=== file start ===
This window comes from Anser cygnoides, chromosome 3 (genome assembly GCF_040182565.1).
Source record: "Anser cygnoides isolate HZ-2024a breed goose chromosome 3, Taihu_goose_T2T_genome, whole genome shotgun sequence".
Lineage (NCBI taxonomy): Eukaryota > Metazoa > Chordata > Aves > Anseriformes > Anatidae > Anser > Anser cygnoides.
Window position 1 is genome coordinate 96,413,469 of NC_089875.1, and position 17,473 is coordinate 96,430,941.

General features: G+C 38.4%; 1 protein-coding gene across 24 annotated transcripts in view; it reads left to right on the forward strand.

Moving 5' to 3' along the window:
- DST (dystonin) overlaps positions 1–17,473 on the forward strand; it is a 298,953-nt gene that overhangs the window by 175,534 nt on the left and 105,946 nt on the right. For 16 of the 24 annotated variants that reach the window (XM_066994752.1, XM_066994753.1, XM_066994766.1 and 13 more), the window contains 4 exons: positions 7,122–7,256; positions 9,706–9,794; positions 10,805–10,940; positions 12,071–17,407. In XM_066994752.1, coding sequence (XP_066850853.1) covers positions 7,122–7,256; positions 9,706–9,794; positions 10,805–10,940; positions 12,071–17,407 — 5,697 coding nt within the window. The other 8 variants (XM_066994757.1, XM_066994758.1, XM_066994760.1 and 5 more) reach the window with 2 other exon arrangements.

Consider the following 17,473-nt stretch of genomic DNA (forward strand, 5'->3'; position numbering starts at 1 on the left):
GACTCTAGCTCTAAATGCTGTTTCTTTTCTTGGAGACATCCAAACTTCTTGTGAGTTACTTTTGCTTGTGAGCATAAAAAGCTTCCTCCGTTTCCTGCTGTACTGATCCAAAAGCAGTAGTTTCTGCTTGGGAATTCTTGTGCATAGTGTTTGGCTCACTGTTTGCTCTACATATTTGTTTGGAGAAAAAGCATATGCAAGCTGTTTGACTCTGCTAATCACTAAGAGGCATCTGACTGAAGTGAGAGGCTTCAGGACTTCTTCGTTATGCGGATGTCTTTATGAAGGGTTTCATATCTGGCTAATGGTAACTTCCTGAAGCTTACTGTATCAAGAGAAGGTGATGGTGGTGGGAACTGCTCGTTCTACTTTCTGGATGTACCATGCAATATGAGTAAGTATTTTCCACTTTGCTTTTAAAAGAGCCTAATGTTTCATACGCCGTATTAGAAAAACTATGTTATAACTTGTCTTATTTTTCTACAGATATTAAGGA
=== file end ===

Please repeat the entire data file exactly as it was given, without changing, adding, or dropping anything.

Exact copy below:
This window comes from Anser cygnoides, chromosome 3 (genome assembly GCF_040182565.1).
Source record: "Anser cygnoides isolate HZ-2024a breed goose chromosome 3, Taihu_goose_T2T_genome, whole genome shotgun sequence".
Lineage (NCBI taxonomy): Eukaryota > Metazoa > Chordata > Aves > Anseriformes > Anatidae > Anser > Anser cygnoides.
Window position 1 is genome coordinate 96,413,469 of NC_089875.1, and position 17,473 is coordinate 96,430,941.

General features: G+C 38.4%; 1 protein-coding gene across 24 annotated transcripts in view; it reads left to right on the forward strand.

Moving 5' to 3' along the window:
- DST (dystonin) overlaps positions 1–17,473 on the forward strand; it is a 298,953-nt gene that overhangs the window by 175,534 nt on the left and 105,946 nt on the right. For 16 of the 24 annotated variants that reach the window (XM_066994752.1, XM_066994753.1, XM_066994766.1 and 13 more), the window contains 4 exons: positions 7,122–7,256; positions 9,706–9,794; positions 10,805–10,940; positions 12,071–17,407. In XM_066994752.1, coding sequence (XP_066850853.1) covers positions 7,122–7,256; positions 9,706–9,794; positions 10,805–10,940; positions 12,071–17,407 — 5,697 coding nt within the window. The other 8 variants (XM_066994757.1, XM_066994758.1, XM_066994760.1 and 5 more) reach the window with 2 other exon arrangements.

Consider the following 17,473-nt stretch of genomic DNA (forward strand, 5'->3'; position numbering starts at 1 on the left):
GACTCTAGCTCTAAATGCTGTTTCTTTTCTTGGAGACATCCAAACTTCTTGTGAGTTACTTTTGCTTGTGAGCATAAAAAGCTTCCTCCGTTTCCTGCTGTACTGATCCAAAAGCAGTAGTTTCTGCTTGGGAATTCTTGTGCATAGTGTTTGGCTCACTGTTTGCTCTACATATTTGTTTGGAGAAAAAGCATATGCAAGCTGTTTGACTCTGCTAATCACTAAGAGGCATCTGACTGAAGTGAGAGGCTTCAGGACTTCTTCGTTATGCGGATGTCTTTATGAAGGGTTTCATATCTGGCTAATGGTAACTTCCTGAAGCTTACTGTATCAAGAGAAGGTGATGGTGGTGGGAACTGCTCGTTCTACTTTCTGGATGTACCATGCAATATGAGTAAGTATTTTCCACTTTGCTTTTAAAAGAGCCTAATGTTTCATACGCCGTATTAGAAAAACTATGTTATAACTTGTCTTATTTTTCTACAGATATTAAGGA